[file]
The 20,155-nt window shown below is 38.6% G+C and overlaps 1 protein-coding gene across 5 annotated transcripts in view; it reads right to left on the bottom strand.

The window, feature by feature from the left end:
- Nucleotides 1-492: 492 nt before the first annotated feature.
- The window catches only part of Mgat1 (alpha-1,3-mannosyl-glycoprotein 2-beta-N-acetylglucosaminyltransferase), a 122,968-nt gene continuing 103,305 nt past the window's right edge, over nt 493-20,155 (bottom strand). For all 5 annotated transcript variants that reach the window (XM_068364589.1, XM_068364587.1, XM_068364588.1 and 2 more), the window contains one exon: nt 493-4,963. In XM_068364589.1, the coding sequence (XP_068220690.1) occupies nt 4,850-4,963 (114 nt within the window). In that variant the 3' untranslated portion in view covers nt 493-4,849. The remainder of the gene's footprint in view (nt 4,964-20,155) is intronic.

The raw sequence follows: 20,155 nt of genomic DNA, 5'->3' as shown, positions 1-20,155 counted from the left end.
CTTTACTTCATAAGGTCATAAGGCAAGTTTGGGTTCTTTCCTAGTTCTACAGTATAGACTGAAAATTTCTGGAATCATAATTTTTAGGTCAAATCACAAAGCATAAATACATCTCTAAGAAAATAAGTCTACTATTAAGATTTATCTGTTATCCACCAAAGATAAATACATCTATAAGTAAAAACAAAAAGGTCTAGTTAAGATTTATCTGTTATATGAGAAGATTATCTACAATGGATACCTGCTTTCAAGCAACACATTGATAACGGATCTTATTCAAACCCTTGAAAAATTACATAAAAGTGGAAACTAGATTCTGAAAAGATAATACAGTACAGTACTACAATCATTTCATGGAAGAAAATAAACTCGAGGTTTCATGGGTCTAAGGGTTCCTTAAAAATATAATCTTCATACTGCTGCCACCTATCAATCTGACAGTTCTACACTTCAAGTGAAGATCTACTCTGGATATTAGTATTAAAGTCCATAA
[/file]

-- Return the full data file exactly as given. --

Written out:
The 20,155-nt window shown below is 38.6% G+C and overlaps 1 protein-coding gene across 5 annotated transcripts in view; it reads right to left on the bottom strand.

The window, feature by feature from the left end:
- Nucleotides 1-492: 492 nt before the first annotated feature.
- The window catches only part of Mgat1 (alpha-1,3-mannosyl-glycoprotein 2-beta-N-acetylglucosaminyltransferase), a 122,968-nt gene continuing 103,305 nt past the window's right edge, over nt 493-20,155 (bottom strand). For all 5 annotated transcript variants that reach the window (XM_068364589.1, XM_068364587.1, XM_068364588.1 and 2 more), the window contains one exon: nt 493-4,963. In XM_068364589.1, the coding sequence (XP_068220690.1) occupies nt 4,850-4,963 (114 nt within the window). In that variant the 3' untranslated portion in view covers nt 493-4,849. The remainder of the gene's footprint in view (nt 4,964-20,155) is intronic.

The raw sequence follows: 20,155 nt of genomic DNA, 5'->3' as shown, positions 1-20,155 counted from the left end.
CTTTACTTCATAAGGTCATAAGGCAAGTTTGGGTTCTTTCCTAGTTCTACAGTATAGACTGAAAATTTCTGGAATCATAATTTTTAGGTCAAATCACAAAGCATAAATACATCTCTAAGAAAATAAGTCTACTATTAAGATTTATCTGTTATCCACCAAAGATAAATACATCTATAAGTAAAAACAAAAAGGTCTAGTTAAGATTTATCTGTTATATGAGAAGATTATCTACAATGGATACCTGCTTTCAAGCAACACATTGATAACGGATCTTATTCAAACCCTTGAAAAATTACATAAAAGTGGAAACTAGATTCTGAAAAGATAATACAGTACAGTACTACAATCATTTCATGGAAGAAAATAAACTCGAGGTTTCATGGGTCTAAGGGTTCCTTAAAAATATAATCTTCATACTGCTGCCACCTATCAATCTGACAGTTCTACACTTCAAGTGAAGATCTACTCTGGATATTAGTATTAAAGTCCATAA